How To File For Divorce in WA

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When most of you think of divorce, you probably imagine dramatic courtroom scenes from movies, bitter spouses fighting over kids and cars and every last detail, and a long, drawn-out process.  While reality can certainly resemble this on occasion, at a base level, filing for divorce in Washington isn’t as complex or intricate as you may assume.

It’s a progression to be sure, but the steps are relatively simple and straightforward. Like most things with divorce, real complications arise when people get involved. It will probably be in your best interest to consult an attorney regardless, but it never hurts to familiarize yourself ahead of time. With that in mind, here is how you file for divorce in Washington state.

Step 1) Complete The Divorce Forms

As with any process, there is a moment where it begins. In this situation, that moment is when one spouse completes the divorce form or the petition for divorce. The reasons you or your soon-to-be-ex want to dissolve your marriage are, more than likely, very complex and intricate, but as far as the method of ending your union goes, the first step is simple and only involves a bit of paperwork. 

There are two forms that are required for every divorce,  a “Confidential Information Form” and a “Certificate of Dissolution – Vital Statistics” form.

You’ll need to provide your information and that of your spouse, including:

  • where you live,
  • when you were married,
  • for how long,
  • and your current living situation.

Additionally, you’ll be asked a number of questions about:

  • any minor children,
  • their custody and guardianship,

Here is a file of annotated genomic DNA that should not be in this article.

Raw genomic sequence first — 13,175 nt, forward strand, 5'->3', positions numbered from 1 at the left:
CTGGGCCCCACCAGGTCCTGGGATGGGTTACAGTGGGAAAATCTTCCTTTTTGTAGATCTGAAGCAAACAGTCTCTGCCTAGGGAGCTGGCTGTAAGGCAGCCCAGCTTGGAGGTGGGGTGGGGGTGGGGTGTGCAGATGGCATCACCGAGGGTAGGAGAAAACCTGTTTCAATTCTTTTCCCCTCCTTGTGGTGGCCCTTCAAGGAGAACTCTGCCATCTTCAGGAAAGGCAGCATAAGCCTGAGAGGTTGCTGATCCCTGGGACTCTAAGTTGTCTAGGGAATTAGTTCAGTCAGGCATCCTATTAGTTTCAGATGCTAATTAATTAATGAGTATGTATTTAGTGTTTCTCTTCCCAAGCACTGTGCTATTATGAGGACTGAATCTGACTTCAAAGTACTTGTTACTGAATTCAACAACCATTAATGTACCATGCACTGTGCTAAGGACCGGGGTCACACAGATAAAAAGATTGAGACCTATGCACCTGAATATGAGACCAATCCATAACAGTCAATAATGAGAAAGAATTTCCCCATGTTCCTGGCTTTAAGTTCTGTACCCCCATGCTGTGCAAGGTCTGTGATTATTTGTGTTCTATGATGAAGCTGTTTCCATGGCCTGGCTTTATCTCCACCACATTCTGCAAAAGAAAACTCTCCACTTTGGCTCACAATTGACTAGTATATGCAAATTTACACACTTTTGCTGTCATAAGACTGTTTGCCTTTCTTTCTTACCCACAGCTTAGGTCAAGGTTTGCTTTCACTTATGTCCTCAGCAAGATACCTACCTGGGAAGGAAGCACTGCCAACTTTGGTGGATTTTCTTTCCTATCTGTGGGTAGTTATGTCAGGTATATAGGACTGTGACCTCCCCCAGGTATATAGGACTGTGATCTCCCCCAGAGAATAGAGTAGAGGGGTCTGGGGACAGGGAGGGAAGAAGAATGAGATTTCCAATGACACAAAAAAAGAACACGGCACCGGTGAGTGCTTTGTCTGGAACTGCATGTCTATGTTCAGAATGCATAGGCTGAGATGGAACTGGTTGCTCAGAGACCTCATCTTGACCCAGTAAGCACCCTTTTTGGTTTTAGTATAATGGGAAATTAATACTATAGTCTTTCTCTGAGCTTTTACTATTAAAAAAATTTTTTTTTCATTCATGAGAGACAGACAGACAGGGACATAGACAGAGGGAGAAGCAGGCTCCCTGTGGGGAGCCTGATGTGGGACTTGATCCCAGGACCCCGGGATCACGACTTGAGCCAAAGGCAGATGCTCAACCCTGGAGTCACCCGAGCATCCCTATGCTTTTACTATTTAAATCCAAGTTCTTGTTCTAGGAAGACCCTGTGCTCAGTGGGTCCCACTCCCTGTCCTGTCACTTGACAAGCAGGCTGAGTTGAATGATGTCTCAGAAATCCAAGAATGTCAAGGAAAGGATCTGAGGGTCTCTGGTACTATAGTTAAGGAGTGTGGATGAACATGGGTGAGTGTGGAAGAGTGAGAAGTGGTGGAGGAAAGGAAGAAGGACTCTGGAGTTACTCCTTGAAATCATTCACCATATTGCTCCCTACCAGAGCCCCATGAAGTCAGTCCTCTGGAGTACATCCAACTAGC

• child support,
  • and spousal support.

Any shared property to be divided in the divorce must also be disclosed at this time. Washington is a no-fault divorce state, which means that there is no need to prove that one party was to blame for the failure of the marriage, so there is no need to dig into that just yet.

Step 2) File The Divorce Papers With The Court

What do you do after completing the proper forms? You file them with the court. When petitioning for a divorce in Washington, you must submit the appropriate paperwork in the county where you live, not the one in which you were married.

Before you submit them once and for all, you may want to have an attorney give them a once over to make sure they are filled out correctly. When they are ready, make two copies—one for your records, one for your spouse—and go to the courthouse to submit them.

To file for divorce in Washington, it costs roughly $350. (This includes fees for filing, a judicial surcharge, and court facilitator costs.)

Step 3) Serve Your Spouse

The next step is to serve your spouse or have the papers presented and declare your intentions. You may hire an outside process server to accomplish this, or an attorney can handle this part of the divorce proceedings.

You can’t do it yourself, but you can enlist another adult to do it for you.

If this is an uncontested divorce, your spouse only needs to sign the Acceptance of Service to acknowledge that the documents have been delivered. The court cannot move forward until the papers have officially been received by your soon-to-be-ex.

Step 4) Sign And File